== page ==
The rails are more expensive to lay than simply using existing pavement, but cities have found recently that if you’re already digging up the street (for sewer work, say, or to make a “BRT-ish” special strip of pavement of some sort), rail costs are on par with the repaving needed for busses.

  • Corn Dog Aficionado

    I suppose, plus you get to eliminate labor costs plus increase safety with trains by automating the whole system and eliminating human operators.

  • Even if you don’t automate completely, one driver per train (each of whose cars carries 2-5 busses worth of people — and Chicago often runs 6-8 car trains!) is better than one driver per bus for the same ridership, labor-costs-wise. Even a driver and a conductor/customer service rep per train is a saving.

  • FG

    Well, there seems to be well documented research that people will abandon cars more frequently for rail than for bus options. The other advantage of doing LRT would be the ability for it to run through tunneled sections avoiding (and decongesting – is that even a word) intersections, also enabling pedestrian plazas to be created above them and having fare-card free transfers with underground or raised stations, such as when it intersected an el line. AND they can be quieter than a bus and a reduction in pollution (or at least centralizing it at a power plant). I also suspect that the lifespan of LRT vehicles is longer than for buses so that is also in their favor.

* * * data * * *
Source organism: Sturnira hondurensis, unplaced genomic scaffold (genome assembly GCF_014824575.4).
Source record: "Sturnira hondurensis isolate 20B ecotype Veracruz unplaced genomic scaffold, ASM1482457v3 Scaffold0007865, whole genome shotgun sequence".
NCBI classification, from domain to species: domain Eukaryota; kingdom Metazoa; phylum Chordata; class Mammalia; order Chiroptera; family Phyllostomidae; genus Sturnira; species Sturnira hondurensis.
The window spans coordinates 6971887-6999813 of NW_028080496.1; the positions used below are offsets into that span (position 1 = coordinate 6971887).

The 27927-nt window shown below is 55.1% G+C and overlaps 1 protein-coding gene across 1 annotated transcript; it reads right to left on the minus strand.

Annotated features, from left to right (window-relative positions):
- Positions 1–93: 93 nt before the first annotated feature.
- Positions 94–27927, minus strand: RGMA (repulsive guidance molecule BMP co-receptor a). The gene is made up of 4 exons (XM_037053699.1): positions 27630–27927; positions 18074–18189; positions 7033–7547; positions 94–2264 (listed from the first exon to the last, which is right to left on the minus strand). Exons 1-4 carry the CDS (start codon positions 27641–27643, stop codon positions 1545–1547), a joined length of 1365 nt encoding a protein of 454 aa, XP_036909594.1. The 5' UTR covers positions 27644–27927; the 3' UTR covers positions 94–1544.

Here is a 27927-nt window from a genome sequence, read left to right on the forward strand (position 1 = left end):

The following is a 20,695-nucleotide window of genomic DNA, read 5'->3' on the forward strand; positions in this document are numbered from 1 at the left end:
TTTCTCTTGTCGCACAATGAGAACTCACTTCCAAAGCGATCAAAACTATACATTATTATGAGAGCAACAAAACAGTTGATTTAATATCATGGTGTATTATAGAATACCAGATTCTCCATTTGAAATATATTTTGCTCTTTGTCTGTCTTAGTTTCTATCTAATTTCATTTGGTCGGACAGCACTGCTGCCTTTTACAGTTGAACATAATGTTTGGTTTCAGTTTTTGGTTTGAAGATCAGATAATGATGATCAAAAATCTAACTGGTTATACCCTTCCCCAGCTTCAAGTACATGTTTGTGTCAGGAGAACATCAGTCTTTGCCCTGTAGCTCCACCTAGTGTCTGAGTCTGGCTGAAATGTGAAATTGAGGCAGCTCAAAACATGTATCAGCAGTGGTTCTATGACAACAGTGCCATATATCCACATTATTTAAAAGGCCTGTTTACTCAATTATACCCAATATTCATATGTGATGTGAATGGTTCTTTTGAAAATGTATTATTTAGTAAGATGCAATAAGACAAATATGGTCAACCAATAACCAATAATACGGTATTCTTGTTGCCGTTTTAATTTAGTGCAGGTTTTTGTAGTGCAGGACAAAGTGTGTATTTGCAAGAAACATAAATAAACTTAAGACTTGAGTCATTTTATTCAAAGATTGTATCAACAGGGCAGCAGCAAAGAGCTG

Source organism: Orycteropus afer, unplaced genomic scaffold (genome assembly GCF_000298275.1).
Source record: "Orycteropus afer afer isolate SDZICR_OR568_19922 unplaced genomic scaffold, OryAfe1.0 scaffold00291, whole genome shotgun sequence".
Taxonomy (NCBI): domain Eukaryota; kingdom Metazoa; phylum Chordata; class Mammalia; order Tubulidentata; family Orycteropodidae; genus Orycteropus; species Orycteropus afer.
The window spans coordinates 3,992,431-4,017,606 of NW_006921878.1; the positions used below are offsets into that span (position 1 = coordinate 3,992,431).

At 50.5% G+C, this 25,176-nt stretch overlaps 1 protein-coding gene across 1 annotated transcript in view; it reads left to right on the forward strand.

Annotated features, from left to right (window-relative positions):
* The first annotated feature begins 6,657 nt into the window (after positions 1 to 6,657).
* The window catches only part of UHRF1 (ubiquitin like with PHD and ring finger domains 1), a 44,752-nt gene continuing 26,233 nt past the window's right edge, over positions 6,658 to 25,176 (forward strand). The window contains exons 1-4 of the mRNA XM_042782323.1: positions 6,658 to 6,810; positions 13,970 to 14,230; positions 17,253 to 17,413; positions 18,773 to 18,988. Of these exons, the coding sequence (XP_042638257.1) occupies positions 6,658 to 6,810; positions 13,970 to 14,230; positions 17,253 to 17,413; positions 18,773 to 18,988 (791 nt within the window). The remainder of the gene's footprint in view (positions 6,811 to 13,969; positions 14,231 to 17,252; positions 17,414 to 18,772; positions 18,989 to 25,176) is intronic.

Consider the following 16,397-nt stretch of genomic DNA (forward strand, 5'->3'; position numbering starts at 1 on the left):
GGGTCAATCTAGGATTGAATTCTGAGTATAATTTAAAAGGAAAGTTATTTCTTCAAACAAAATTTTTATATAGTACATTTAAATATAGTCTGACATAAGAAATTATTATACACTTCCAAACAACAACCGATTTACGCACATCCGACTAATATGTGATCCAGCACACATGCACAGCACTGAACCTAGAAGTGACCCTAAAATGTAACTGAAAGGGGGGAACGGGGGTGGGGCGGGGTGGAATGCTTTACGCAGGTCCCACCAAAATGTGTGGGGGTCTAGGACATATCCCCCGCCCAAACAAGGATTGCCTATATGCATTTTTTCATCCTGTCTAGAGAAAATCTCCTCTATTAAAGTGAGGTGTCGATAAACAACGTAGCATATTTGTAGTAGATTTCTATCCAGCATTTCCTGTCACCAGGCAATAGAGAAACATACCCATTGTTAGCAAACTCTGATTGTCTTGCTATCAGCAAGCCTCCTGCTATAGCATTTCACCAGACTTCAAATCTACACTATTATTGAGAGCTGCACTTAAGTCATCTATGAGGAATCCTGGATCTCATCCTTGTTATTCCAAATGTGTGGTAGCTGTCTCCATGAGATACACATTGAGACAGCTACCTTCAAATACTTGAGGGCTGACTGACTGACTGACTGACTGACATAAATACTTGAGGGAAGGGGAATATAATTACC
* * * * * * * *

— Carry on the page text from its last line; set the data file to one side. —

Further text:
• FG

    I don’t think you can eliminate a human operator on LRT or a streetcar running on the street, even in a dedicated right of way reasonably or have that long of a, well, train. But we could certainly move to ATO on the el and move those operators to the LRT system (though I think a human on each train is needed for security and psychological security).

  • Back when there were conductors, having a CTA employee going through the train and keeping an eye on things was really useful. If we go to ATO I’d suggest (like I get to run the world!) the employees be moved to a ‘conductor’-like role throughout the train, which would also leave them available to take over driving if there was some problem with the ATO system.

    I don’t see why (any hypothetical) LSD line couldn’t be just like all the other El stuff — adding the complexity of different equipment to maintain and train drivers to run seems needless to me. Even if there’s no way to shunt equipment easily from one line to another, using all the same equipment is the simpler, more straightforward choice.